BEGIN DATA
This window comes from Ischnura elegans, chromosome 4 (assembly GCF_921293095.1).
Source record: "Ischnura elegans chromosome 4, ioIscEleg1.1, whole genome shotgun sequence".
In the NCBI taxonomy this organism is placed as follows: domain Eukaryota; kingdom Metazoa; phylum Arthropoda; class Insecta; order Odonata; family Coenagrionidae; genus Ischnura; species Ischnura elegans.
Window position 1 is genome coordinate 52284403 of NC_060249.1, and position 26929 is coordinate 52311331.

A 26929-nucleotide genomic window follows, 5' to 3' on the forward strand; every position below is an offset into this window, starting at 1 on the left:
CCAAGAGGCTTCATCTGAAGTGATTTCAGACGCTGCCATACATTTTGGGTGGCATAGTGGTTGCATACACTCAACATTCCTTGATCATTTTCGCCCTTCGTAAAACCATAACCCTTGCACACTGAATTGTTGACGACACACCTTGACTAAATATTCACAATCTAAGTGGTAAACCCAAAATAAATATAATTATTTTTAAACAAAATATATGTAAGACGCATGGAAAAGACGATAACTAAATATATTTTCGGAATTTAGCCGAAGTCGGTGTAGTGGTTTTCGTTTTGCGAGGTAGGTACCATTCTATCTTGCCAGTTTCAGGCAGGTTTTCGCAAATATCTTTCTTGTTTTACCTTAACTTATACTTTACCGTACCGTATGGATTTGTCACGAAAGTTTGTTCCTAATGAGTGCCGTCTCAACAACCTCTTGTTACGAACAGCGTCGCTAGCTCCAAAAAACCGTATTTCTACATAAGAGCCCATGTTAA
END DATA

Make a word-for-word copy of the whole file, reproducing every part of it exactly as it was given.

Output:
This window comes from Ischnura elegans, chromosome 4 (assembly GCF_921293095.1).
Source record: "Ischnura elegans chromosome 4, ioIscEleg1.1, whole genome shotgun sequence".
In the NCBI taxonomy this organism is placed as follows: domain Eukaryota; kingdom Metazoa; phylum Arthropoda; class Insecta; order Odonata; family Coenagrionidae; genus Ischnura; species Ischnura elegans.
Window position 1 is genome coordinate 52284403 of NC_060249.1, and position 26929 is coordinate 52311331.

A 26929-nucleotide genomic window follows, 5' to 3' on the forward strand; every position below is an offset into this window, starting at 1 on the left:
CCAAGAGGCTTCATCTGAAGTGATTTCAGACGCTGCCATACATTTTGGGTGGCATAGTGGTTGCATACACTCAACATTCCTTGATCATTTTCGCCCTTCGTAAAACCATAACCCTTGCACACTGAATTGTTGACGACACACCTTGACTAAATATTCACAATCTAAGTGGTAAACCCAAAATAAATATAATTATTTTTAAACAAAATATATGTAAGACGCATGGAAAAGACGATAACTAAATATATTTTCGGAATTTAGCCGAAGTCGGTGTAGTGGTTTTCGTTTTGCGAGGTAGGTACCATTCTATCTTGCCAGTTTCAGGCAGGTTTTCGCAAATATCTTTCTTGTTTTACCTTAACTTATACTTTACCGTACCGTATGGATTTGTCACGAAAGTTTGTTCCTAATGAGTGCCGTCTCAACAACCTCTTGTTACGAACAGCGTCGCTAGCTCCAAAAAACCGTATTTCTACATAAGAGCCCATGTTAA